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Joined: 18 Mar 2010
Posts: 1

PostPosted: Fri Mar 19, 2010 12:02 am    Post subject: New Life Reply with quote

Really hope there is someone out there that can help me with some questions regarding teaching abroad.
Due to some medical issues I can no longer work in the fields where I have experience.
My interest level in teaching abroad is very high. I am 52 years of age, and have no formal education other than high school and a few college courses when I was very young. I am reasonably intelligent, and confident that I could get through a TESOL course with little dificulty.
My lack of a degree, lack of experience teaching, and age do concern me somewhat, but I believe that I can get past these dificulties.
Am I living in a dreamland?
What are the best TESOL courses/certificates?

I have many other questions, but no sense going there unless I'm not living in a dreamland.
Would appreciate honest opinions and ideas.
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Joined: 25 Sep 2006
Posts: 119

PostPosted: Fri Mar 19, 2010 2:00 pm    Post subject: Reply with quote

I think it's possible, but you'll probably have to look a little harder to find work than a recent graduate.

You will need to decide where you want to go. Perhaps somewhere like China or Taiwan is best (where they are less strict about formal qualifications) or somewhere like Nepal where they are desperate for teachers.

Start, though, by getting some kind of qualification - a TEFL Certificate - so that you have something to show a school.

And in all likelihood you won't be able to get a job unless you are in the country and knocking on the door of the school.

Take a look here at a detailed article on teaching English without a degree and how to go about it: TEFL without a Degree.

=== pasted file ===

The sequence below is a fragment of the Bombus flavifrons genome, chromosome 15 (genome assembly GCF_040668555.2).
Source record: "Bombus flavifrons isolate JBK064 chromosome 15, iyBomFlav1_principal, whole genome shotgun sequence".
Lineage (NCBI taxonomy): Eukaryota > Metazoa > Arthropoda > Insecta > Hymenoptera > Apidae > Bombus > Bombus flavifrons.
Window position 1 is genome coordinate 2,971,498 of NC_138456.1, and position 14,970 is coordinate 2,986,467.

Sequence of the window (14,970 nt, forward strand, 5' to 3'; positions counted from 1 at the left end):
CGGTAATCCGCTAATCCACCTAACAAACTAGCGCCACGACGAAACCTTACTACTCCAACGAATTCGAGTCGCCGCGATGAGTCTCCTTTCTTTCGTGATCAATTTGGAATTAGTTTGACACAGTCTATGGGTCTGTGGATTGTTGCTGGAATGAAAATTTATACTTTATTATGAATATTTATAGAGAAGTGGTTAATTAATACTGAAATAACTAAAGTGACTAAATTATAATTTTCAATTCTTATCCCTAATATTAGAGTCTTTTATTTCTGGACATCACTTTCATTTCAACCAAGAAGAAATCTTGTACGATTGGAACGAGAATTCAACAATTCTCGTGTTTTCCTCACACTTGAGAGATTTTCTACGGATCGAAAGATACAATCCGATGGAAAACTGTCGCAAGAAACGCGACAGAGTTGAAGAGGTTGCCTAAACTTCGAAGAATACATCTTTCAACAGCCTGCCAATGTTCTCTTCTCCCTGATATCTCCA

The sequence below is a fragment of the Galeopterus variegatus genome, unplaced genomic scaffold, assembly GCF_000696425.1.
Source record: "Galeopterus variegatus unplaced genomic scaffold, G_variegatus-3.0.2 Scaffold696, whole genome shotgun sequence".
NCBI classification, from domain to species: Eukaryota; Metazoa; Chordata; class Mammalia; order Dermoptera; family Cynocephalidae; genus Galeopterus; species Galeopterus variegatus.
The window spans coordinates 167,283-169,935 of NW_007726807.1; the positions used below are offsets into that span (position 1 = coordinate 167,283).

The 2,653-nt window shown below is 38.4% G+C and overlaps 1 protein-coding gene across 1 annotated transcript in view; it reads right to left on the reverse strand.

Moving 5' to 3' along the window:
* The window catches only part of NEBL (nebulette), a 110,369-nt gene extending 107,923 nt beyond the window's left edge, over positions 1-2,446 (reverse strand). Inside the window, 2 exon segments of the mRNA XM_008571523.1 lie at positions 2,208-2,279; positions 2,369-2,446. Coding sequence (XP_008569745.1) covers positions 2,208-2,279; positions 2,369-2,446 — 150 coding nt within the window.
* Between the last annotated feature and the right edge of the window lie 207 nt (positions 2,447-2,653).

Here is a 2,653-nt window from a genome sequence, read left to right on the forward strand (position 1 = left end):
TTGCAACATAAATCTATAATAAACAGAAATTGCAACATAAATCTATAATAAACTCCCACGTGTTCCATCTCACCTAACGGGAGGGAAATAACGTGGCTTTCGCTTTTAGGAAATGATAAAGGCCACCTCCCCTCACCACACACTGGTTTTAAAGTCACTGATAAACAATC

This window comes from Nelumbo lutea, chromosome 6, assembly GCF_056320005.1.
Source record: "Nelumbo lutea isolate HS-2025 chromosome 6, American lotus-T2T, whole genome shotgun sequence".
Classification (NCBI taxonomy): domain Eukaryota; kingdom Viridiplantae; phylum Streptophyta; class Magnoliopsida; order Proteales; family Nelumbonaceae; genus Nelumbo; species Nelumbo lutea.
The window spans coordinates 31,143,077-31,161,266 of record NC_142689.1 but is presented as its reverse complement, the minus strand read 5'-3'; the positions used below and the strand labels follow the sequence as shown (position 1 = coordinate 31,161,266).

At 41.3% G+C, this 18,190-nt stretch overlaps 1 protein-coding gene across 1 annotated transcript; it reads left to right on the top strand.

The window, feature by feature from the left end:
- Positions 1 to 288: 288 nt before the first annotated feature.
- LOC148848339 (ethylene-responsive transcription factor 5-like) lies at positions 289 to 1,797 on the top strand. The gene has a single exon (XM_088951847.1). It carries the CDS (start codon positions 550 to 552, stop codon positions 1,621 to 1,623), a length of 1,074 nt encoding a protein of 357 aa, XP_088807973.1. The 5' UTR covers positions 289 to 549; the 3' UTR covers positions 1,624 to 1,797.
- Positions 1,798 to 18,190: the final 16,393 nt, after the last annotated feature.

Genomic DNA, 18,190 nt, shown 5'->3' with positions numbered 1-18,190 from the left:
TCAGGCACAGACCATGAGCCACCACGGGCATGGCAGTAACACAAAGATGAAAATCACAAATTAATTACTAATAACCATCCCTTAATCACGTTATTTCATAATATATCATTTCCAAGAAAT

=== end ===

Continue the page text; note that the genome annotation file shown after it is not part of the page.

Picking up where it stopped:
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Joined: 11 Sep 2006
Posts: 153
Location: New Orleans

PostPosted: Fri Mar 19, 2010 3:02 pm    Post subject: Reply with quote

Hi Club,

I'd agree with Pete, but add that you really need to do a self-assessment of your situation before delving into this.

You do realise that teaching English only pays enough to live (depending on location, anywhere from barely surviving to living well by local standards) and almost never enough to pay bills back home, or pay off debt, or cover things like extra healthcare expenses.

Some people have had better luck living cheaply and making decent wages, but in the current economy those days seem to be mostly gone.

So, at your age the question becomes one of how long you are wanting and willing to do this, and are you going to be ok not being able to put money into a retirement?

Also, if you have some health issues, be aware that while teaching you are basically a performer. You're active and bouncing around, and demonstrating, and explaining. Basically, it can take a lot out of you. Make sure you can handle that.

I will say this, if you have assets and resources that you could liquidate so that you could move to somewhere cheap with a decent quality of life like Mexico, then buy a cheap place to live and get all the furniture and such you need, then you can live quite comfortably teaching English part-time.
The first step to teaching is realizing that you don't know nearly enough yourself.

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Joined: 22 Mar 2010
Posts: 38

PostPosted: Mon Mar 22, 2010 8:07 am    Post subject: New life Reply with quote

Like you, I changed to teaching late in life after a career in hospitality.There is certainly a bias against those over 35 and if you enroll for a TESOL course you will not be told this because the establishment wants your money.

There is great demand in China and if you look hard enough you will find a position that doesn't insist on a BA and teaching experience.As for money,you can comfortably support a couple and still save working as little as 15 hours per week in a private language school.Government schools pay less.

Once on the ground you will find it is not unusual for people to approach you offering work as an English teacher, the demand is so much greater than the supply.

I suggest the Advanced TESOL Diploma, not cheap but worth the cost.You haven't said what country you are from but some offer cheap, short TESOL courses that are little more than useless.